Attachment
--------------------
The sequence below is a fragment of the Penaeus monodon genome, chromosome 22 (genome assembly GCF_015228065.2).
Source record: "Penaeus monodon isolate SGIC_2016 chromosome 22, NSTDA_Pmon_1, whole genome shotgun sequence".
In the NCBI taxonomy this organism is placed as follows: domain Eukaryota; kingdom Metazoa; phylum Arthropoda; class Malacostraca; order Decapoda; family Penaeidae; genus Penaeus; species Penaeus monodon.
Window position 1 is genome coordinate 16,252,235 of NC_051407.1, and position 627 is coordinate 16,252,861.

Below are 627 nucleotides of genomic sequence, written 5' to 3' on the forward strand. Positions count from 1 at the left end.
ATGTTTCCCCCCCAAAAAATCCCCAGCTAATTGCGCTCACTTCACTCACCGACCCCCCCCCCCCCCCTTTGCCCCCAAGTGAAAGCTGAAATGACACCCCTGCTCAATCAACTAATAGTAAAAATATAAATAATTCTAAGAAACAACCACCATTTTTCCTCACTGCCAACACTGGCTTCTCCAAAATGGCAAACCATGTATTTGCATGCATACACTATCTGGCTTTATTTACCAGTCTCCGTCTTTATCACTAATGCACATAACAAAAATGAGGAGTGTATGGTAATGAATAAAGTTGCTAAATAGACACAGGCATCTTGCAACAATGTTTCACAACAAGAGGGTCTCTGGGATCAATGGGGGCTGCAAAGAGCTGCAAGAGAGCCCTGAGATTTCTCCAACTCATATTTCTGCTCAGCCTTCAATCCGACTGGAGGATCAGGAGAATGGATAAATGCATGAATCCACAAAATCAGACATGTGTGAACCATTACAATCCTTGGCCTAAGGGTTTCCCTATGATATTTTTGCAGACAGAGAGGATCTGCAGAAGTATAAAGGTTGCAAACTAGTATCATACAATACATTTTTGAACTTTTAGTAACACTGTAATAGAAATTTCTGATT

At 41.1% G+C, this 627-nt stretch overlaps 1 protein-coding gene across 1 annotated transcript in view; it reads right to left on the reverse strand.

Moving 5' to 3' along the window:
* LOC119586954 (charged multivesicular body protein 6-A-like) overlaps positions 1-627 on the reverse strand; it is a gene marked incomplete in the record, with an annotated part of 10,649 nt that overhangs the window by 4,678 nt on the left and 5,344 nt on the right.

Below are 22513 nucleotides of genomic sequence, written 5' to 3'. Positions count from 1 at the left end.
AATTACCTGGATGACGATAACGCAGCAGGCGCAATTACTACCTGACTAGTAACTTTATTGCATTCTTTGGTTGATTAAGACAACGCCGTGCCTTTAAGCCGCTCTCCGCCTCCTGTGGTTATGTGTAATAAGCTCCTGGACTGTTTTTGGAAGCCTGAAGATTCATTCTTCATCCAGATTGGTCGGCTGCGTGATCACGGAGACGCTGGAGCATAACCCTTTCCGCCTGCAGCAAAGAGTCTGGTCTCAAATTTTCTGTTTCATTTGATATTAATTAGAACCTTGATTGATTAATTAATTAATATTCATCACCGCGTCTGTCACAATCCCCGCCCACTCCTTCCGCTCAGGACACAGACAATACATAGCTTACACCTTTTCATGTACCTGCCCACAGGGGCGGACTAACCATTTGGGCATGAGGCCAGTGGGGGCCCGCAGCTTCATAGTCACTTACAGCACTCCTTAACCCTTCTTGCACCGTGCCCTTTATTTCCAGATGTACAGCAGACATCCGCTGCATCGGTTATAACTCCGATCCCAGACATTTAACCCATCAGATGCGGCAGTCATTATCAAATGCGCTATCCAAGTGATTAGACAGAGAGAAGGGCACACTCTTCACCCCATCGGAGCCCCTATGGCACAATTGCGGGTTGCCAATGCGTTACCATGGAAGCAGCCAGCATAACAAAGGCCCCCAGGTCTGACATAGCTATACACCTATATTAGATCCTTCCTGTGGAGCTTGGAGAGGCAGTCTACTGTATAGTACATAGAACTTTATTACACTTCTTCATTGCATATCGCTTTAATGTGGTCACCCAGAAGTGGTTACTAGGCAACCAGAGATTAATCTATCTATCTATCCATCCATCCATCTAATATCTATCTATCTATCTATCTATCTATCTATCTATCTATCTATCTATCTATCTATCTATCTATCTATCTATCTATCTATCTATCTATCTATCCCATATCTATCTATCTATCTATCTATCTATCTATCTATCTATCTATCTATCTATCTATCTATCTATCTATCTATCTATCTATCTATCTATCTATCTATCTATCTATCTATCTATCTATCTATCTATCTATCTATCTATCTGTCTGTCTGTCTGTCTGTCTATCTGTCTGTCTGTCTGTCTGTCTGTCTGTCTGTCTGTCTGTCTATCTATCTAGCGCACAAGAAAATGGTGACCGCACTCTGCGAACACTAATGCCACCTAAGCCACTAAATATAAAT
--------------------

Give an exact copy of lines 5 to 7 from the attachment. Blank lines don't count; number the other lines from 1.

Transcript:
Below are 627 nucleotides of genomic sequence, written 5' to 3' on the forward strand. Positions count from 1 at the left end.
ATGTTTCCCCCCCAAAAAATCCCCAGCTAATTGCGCTCACTTCACTCACCGACCCCCCCCCCCCCCCTTTGCCCCCAAGTGAAAGCTGAAATGACACCCCTGCTCAATCAACTAATAGTAAAAATATAAATAATTCTAAGAAACAACCACCATTTTTCCTCACTGCCAACACTGGCTTCTCCAAAATGGCAAACCATGTATTTGCATGCATACACTATCTGGCTTTATTTACCAGTCTCCGTCTTTATCACTAATGCACATAACAAAAATGAGGAGTGTATGGTAATGAATAAAGTTGCTAAATAGACACAGGCATCTTGCAACAATGTTTCACAACAAGAGGGTCTCTGGGATCAATGGGGGCTGCAAAGAGCTGCAAGAGAGCCCTGAGATTTCTCCAACTCATATTTCTGCTCAGCCTTCAATCCGACTGGAGGATCAGGAGAATGGATAAATGCATGAATCCACAAAATCAGACATGTGTGAACCATTACAATCCTTGGCCTAAGGGTTTCCCTATGATATTTTTGCAGACAGAGAGGATCTGCAGAAGTATAAAGGTTGCAAACTAGTATCATACAATACATTTTTGAACTTTTAGTAACACTGTAATAGAAATTTCTGATT

At 41.1% G+C, this 627-nt stretch overlaps 1 protein-coding gene across 1 annotated transcript in view; it reads right to left on the reverse strand.